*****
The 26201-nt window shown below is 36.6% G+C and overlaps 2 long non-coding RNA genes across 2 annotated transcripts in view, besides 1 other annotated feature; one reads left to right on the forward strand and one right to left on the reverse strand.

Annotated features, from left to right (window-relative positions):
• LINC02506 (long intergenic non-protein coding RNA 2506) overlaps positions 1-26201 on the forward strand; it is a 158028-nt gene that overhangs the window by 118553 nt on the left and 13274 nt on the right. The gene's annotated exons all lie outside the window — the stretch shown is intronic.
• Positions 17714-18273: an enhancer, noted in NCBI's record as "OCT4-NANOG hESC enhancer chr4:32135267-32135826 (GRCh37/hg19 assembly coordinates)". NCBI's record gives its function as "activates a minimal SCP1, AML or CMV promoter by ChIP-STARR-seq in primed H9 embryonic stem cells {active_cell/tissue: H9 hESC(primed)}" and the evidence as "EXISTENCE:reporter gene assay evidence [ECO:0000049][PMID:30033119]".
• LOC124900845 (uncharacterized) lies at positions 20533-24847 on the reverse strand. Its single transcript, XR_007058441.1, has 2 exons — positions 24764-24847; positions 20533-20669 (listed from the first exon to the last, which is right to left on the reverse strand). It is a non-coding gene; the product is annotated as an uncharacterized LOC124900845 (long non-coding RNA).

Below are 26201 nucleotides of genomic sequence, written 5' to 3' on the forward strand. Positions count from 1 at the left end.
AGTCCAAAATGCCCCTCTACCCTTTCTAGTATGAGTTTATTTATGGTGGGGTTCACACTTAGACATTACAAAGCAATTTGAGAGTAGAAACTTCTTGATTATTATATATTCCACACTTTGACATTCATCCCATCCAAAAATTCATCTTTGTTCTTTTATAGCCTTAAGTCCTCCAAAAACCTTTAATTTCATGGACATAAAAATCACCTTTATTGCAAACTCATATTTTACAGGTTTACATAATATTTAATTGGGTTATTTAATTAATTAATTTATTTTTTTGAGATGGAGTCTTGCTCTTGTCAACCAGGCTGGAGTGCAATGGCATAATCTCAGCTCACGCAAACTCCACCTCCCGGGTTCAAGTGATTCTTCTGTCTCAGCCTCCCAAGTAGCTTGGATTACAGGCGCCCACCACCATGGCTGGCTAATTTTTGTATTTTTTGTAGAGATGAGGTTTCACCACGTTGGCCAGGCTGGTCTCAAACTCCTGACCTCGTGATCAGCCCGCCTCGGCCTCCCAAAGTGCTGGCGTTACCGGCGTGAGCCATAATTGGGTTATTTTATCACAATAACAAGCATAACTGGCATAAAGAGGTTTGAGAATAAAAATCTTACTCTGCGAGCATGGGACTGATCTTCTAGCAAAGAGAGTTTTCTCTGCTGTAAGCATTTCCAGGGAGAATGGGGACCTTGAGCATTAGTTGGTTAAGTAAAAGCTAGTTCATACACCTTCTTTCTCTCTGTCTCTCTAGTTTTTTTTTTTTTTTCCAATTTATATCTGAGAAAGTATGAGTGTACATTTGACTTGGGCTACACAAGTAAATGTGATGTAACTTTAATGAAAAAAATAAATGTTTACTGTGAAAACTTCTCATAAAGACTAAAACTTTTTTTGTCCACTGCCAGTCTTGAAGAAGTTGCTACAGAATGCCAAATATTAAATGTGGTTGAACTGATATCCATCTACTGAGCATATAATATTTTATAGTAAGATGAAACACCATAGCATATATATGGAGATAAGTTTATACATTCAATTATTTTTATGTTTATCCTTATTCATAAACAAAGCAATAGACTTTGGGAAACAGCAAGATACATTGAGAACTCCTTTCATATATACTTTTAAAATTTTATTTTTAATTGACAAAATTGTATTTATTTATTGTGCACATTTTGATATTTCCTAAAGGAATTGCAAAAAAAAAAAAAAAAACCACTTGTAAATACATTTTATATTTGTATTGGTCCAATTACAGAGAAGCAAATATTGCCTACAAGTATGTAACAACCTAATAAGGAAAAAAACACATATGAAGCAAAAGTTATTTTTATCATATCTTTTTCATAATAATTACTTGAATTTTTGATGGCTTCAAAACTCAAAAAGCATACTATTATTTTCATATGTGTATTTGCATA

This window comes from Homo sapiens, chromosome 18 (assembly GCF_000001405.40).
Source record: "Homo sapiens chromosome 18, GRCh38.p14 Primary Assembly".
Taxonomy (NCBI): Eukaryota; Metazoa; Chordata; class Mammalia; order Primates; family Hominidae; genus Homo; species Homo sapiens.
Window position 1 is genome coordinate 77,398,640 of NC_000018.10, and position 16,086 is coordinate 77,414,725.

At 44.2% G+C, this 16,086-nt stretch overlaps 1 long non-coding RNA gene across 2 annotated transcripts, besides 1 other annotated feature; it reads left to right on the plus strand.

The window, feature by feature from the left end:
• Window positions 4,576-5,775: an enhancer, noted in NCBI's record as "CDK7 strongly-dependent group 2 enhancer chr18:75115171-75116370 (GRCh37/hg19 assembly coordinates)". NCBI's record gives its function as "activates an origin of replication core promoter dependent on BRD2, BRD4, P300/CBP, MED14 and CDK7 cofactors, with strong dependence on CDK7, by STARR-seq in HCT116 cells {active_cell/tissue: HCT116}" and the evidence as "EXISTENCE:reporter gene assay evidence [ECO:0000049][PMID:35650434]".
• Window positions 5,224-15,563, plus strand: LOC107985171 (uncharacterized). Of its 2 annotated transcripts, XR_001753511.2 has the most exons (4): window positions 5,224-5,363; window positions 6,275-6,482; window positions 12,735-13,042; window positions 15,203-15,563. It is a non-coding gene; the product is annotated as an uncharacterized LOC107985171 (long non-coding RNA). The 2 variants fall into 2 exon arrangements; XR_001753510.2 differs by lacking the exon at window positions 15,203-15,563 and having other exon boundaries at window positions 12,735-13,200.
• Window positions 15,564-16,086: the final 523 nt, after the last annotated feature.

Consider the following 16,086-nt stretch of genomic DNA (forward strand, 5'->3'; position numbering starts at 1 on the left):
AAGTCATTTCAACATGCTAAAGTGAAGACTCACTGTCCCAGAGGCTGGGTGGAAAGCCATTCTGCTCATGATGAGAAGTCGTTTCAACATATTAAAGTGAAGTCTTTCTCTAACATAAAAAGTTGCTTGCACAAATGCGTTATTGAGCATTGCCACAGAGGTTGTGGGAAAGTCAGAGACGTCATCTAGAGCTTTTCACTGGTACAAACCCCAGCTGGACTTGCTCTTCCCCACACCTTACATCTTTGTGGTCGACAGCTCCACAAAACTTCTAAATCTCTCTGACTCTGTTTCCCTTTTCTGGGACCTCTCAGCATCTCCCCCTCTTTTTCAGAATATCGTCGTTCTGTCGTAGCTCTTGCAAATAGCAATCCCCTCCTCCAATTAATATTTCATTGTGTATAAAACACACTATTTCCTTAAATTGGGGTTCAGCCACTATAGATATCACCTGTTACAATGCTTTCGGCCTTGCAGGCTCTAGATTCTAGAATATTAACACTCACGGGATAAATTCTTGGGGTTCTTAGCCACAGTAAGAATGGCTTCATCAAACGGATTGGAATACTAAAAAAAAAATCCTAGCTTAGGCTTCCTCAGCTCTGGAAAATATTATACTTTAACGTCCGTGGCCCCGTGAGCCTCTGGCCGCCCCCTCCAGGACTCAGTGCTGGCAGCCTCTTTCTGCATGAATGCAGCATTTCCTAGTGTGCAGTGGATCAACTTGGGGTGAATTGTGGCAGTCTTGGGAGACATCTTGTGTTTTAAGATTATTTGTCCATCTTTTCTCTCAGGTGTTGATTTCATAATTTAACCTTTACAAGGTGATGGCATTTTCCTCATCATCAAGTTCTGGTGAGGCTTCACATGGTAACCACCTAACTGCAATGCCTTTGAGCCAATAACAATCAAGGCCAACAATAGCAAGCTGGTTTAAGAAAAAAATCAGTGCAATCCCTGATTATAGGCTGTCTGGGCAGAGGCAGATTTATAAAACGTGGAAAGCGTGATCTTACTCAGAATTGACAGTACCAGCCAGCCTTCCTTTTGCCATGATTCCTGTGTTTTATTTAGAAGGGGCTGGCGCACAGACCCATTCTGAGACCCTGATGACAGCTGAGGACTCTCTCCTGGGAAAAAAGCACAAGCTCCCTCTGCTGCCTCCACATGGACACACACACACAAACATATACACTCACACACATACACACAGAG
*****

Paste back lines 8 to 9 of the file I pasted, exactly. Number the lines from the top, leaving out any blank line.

This window comes from Homo sapiens, chromosome 18 (assembly GCF_000001405.40).
Source record: "Homo sapiens chromosome 18, GRCh38.p14 Primary Assembly".